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Friday, 21 June, 2002, 10:47 GMT 11:47 UK
Mini mania big in US
Classic and new Minis
Classic and coveted, the old and new Minis

The United States is the land of the mega-sized meal and super-sized motor.

Sport utility vehicles, aka SUVs, rule the road and the showroom floor, and the US auto giants love these generously-built models because of their massive margins.

In a recent debate in the US Congress over fuel economy standards for cars, Republican Senator Trent Lott pointed to a picture of a purple model of the micro-mover, Smart, and said, "After all, this is still America... We shouldn't have the federal government saying you are going to drive the purple people eater here."

But right now, one of the hottest cars in the US is an update of a car that is all about small, right down to its name, the Mini.

Bidding up the price

MiniUSA knows that it's up against a big car culture in the US and takes a tongue-in-cheek shot at the monster truck madness.

A classic Mini
It has been 30 years since the Mini was sold in the US

As you click on the option to build your own Mini, a graphic pops up as the page loads saying, "The SUV backlash starts now."

And the backlash appears to have plenty of backers. BMW recently announced that it was increasing production of the car to meet the unexpected demand in the US.

Brett Sholder is the general manager of a Mini dealership in Towson Maryland, and he had more than 100 people on a waiting list to buy a new Mini before the car officially went on sale in the US on 22 March.

And his waiting list is tiny compared to ones at California dealers that often grow to 300 or 400 people.

The car is in such demand that buyers are willing to pay $5,000-$6,000 above the manufacturer's suggested retail price, and dealers are not having difficulty finding buyers willing to pay the premium for the modern Mini.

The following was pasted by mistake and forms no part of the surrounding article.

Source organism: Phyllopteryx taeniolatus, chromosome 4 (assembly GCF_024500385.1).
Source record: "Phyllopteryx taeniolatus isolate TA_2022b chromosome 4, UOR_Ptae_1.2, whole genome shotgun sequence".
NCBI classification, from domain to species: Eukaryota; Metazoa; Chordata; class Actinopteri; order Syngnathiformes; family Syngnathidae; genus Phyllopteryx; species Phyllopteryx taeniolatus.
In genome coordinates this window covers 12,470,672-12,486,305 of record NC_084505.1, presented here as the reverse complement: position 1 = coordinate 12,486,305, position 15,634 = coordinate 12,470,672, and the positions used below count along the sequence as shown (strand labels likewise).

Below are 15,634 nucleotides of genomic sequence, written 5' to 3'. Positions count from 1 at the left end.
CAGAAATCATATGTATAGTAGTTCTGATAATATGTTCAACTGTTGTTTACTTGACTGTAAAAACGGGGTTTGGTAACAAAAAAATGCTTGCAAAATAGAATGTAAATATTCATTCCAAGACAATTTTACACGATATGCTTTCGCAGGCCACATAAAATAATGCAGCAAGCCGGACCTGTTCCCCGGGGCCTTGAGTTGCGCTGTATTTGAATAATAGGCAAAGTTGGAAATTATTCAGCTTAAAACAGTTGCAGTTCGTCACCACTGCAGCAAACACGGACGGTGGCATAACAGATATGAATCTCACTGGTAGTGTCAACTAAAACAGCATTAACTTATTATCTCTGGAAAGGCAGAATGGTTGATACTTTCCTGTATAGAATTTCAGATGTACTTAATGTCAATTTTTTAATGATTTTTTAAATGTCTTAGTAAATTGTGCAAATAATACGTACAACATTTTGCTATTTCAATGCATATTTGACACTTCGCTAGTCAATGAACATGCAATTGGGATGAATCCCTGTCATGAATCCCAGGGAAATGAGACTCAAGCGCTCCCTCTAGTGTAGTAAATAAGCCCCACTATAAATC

True dedication

Fred and Betsy True were fortunate. They were on the waiting list of two Mini dealers and were able to get their new Mini in May.
Photos from club gatherings
The Trues are among the dedicated members of the Capital Mini Register club

Betsy True is the president of the Capital Mini Register, a Mini club that draws members from the states of Maryland, Virginia, Pennsylvania, Delaware as well as Washington D.C.

But the Trues were way ahead of the trend, buying an original Mini in 1983.

Their 1968 Cooper S, which they affectionately call Hef, is well looked after with its own purpose-built shed in the back yard to keep it out of the elements.

It's that kind of dedication that is necessary to keep an original Mini running in the US. And now is the first time in more than 30 years that new Minis are being sold in the US.

The original Mini failed to meet US emissions and safety standards instituted in 1968, and it was never updated to meet the more rigorous regulations.

Of the 80 members of the club, most own Minis that don't run.

Many are in boxes or stored in garages all waiting for when their owners get the time and money to carry out their grand restoration plans.

The great Mini debate

When word went round that a new Mini would be sold in the US, it created quite a buzz, but it has also created a bit of a split in the Mini community.

One of the founders of the Trues' club has a bumper sticker on his original Mini that says "100% Free of BMW parts."

And the club had a spirited debate as to whether allow owners of the new MINI to join the club.
The Trues in their new Mini
The Trues were on two waiting lists to get their new Mini

Betsy True said that she had been reserving judgment on the new Mini until she found out if it retained the "fun factor" of the original. "If it does that, it's definitely a Mini," she said.

After all, she fell in love with the original Mini after she saw it barreling through corners on the racecourse on three wheels and leaving the much beefier competition in the dust.

BMW didn't forget the Mini's racing pedigree, and the new Cooper S has a proper Getrag six-speed gearbox and a super-charger.

Her verdict? "It's definitely got that fun factor."


See also:

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